R-CALF: Nevil Speer opines that protectionism is bad and preventing trade in goods between countries is what he means by “protection.”

R-CALF United Stockgrowers of America
Fighting for the Independent U.S. Cattle Producer

Contact: R-CALF USA CEO Bill Bullard

Phone: 406-252-2516; r-calfusa

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Below please find an op-ed by R-CALF USA CEO Bill Bullard regarding the Nevil Speer Opinion: Speer: Protectionism and Principles (Or Lack Thereof), published May 1, 2024, in Drovers.
It’s Time to Face the Music
In his May 1 opinion in Drovers, “Protectionism and Principles (Or Lack Thereof),” Nevil Speer opines that protectionism is bad and preventing trade in goods between countries is what he means by “protection.”

But who is advocating for the curtailment of trade between countries? It isn’t R-CALF USA. To R-CALF USA, trade is not an end in itself; but rather, it’s a means of acquiring goods we can’t or don’t produce domestically and providing goods abroad that the recipient country can’t or doesn’t produce.

Just as economists often assume that “perfect competition” exists within an industry when evaluating potential effects of a new policy proposal, here I’ve described “perfect trade” that results in a win-win for both trading parties.

But perfect trade only exists between the import and export of certain goods. The purchase of bananas from and sales of beef to the Philippines is an example.

Importantly, we recognize that most trade is imperfect and can be both beneficial and detrimental to the wellbeing of our U.S. cattle and sheep industries. And it is the detrimental effects of trade policy that we fight to reform so as to maximize trade’s potential benefits for our members.

For example, among the thousands of cattle producing members of R-CALF USA are those participating in the Non-Hormone Treated Cattle (NHTC) Program that enables them to export beef derived from their cattle to the European Union, and they receive a handsome price premium on their cattle for doing so. We also have members who couldn’t get a bid to sell their cattle for many weeks because the beef packers were choosing to slaughter lower cost imported cattle from Canada and Mexico.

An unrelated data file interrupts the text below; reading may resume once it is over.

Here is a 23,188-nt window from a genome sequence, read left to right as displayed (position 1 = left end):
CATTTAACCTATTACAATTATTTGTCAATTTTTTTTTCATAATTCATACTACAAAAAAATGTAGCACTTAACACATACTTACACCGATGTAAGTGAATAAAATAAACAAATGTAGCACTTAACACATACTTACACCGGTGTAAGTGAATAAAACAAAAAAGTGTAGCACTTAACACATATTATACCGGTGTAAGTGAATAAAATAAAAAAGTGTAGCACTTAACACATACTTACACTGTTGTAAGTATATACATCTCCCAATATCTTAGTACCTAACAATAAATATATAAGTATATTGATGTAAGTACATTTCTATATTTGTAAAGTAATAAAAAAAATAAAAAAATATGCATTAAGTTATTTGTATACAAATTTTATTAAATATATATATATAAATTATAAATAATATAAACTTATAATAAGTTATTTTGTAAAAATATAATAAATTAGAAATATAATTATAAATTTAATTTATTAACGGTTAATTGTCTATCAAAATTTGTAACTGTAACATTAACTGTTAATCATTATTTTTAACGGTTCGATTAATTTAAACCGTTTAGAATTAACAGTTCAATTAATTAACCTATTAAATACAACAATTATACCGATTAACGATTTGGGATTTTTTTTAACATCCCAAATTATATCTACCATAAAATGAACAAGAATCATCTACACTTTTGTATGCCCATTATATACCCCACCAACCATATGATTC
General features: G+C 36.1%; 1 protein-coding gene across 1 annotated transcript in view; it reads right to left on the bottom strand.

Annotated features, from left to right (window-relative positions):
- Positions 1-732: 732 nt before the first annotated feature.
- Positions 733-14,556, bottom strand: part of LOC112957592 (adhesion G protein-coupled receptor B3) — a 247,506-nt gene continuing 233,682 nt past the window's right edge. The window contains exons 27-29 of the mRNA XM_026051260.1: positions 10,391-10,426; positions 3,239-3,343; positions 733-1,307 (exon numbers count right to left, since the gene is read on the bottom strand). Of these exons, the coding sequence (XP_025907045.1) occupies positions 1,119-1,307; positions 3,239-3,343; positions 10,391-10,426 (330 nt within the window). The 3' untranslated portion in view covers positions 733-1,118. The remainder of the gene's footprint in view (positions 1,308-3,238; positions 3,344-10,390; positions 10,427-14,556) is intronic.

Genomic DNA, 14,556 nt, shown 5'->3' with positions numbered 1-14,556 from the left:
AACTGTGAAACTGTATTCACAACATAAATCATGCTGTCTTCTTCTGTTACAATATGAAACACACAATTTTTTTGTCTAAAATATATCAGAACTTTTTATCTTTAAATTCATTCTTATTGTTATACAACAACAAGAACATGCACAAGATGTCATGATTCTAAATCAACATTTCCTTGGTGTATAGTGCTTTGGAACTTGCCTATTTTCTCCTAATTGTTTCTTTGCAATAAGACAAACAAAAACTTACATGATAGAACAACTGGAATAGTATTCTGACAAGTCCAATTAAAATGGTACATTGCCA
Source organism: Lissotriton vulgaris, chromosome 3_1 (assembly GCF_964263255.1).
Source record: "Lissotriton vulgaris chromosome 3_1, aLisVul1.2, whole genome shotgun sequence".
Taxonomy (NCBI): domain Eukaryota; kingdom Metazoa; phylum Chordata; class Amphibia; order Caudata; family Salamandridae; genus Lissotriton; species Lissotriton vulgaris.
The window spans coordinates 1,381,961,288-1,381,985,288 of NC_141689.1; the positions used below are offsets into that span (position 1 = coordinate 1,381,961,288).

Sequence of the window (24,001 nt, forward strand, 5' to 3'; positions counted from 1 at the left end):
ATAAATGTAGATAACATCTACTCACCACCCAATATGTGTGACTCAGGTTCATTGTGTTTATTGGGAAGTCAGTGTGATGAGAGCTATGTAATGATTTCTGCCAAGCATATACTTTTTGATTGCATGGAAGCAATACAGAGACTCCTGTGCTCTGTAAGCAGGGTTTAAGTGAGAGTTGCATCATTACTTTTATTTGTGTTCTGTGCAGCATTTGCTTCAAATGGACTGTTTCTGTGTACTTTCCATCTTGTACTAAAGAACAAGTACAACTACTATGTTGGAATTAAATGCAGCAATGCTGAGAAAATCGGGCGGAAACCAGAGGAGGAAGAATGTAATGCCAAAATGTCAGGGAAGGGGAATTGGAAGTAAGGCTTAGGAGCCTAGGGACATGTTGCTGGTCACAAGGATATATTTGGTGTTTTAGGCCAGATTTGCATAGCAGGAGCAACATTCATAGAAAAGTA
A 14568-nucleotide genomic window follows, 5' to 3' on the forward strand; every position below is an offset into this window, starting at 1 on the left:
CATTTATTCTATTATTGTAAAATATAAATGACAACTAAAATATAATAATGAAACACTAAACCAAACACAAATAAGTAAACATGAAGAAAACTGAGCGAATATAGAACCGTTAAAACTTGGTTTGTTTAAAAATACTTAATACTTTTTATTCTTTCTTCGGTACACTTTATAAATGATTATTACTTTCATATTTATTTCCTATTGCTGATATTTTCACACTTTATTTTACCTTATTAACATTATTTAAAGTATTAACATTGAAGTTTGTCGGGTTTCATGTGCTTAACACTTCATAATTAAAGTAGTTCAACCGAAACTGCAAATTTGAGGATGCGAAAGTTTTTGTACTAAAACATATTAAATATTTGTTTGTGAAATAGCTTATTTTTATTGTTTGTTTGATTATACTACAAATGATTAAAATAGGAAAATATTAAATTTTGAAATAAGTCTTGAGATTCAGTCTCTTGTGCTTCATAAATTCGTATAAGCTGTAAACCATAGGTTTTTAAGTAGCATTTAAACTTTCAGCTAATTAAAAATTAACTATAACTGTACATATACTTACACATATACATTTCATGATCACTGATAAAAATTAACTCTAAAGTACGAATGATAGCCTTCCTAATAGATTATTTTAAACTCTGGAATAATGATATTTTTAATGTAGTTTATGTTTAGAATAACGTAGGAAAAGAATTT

But Speer uses the state of Montana to make his point that globalism’s free trade is good for all, asserting that such trade equals about $3B in economic impact for Montana (though he doesn’t mention the countervailing impact of imports).

However, in my first article (column 1) I demonstrate that the U.S. maintains a persistently huge deficit in the trade of cattle and beef and this deficit has proven detrimental to U.S. cattle producers. In column 2, I provided a case study on the impacts of imported cattle in the Pacific Northwest that showed alarming declines in the number of domestic beef cattle operations and beef cows. And in column 3, I showcased the U.S. sheep industry as the first U.S. livestock sector to be decimated by unregulated imports.

Now back to Montana. I charted the declines in the number of Montana beef cow ranches and beef cows, and sheep ranches and sheep during the period when the U.S. was neck deep into this failed globalist experiment called free trade (meaning unregulated trade between countries). This period coincides with Speer’s Montana chart. Below are the results.

So, while Speer basks in what he calls a free trade win for Montana’s cattle industry, Montana lost over 3,600 beef cow ranches, nearly 214,000 beef cows, nearly 1,400 sheep ranches, and nearly 437,000 sheep. How many billions of dollars in economic activity has Montana surrendered from its combined loss of nearly 5,000 beef cow and sheep ranches just to have a seat at the globalists’ table? This is why Montana’s rural communities have been continuously hollowed out.

Importantly, any economist worth his or her salt will recognize these long-term, downward trending charts as predictive for the future.

It’s time to face the music. If the U.S. does not take corrective action to prevent excessive imports from reducing profitable opportunities for U.S. cattle and sheep producers, their exodus will be continual and our nation’s food security will be imperiled.

Oh, and about retaliation: Since when does the big bull in the pen cower to a snorting yearling? The U.S. simply needs to stand up and do what’s right for our domestic cattle and sheep producers.

**Note to editors: This op-ed first appeared onDrovers.com.

Bill Bullard is the CEO of R-CALF USA, the nation’s largest nonprofit trade association exclusively representing U.S. cattle producers in the multi-segmented beef supply chain. Bullard’s photo isavailable here.

Ranchers Cattlemen Action Legal Fund United Stockgrowers of America (R-CALF USA) is the largest producer-only lobbying and trade association representing U.S. cattle producers. It is a national, nonprofit organization dedicated to ensuring the continued profitability and viability of the U.S. cattle and sheep industries. Visit www.r-calfusa.com or call (406) 252-2516 for more information.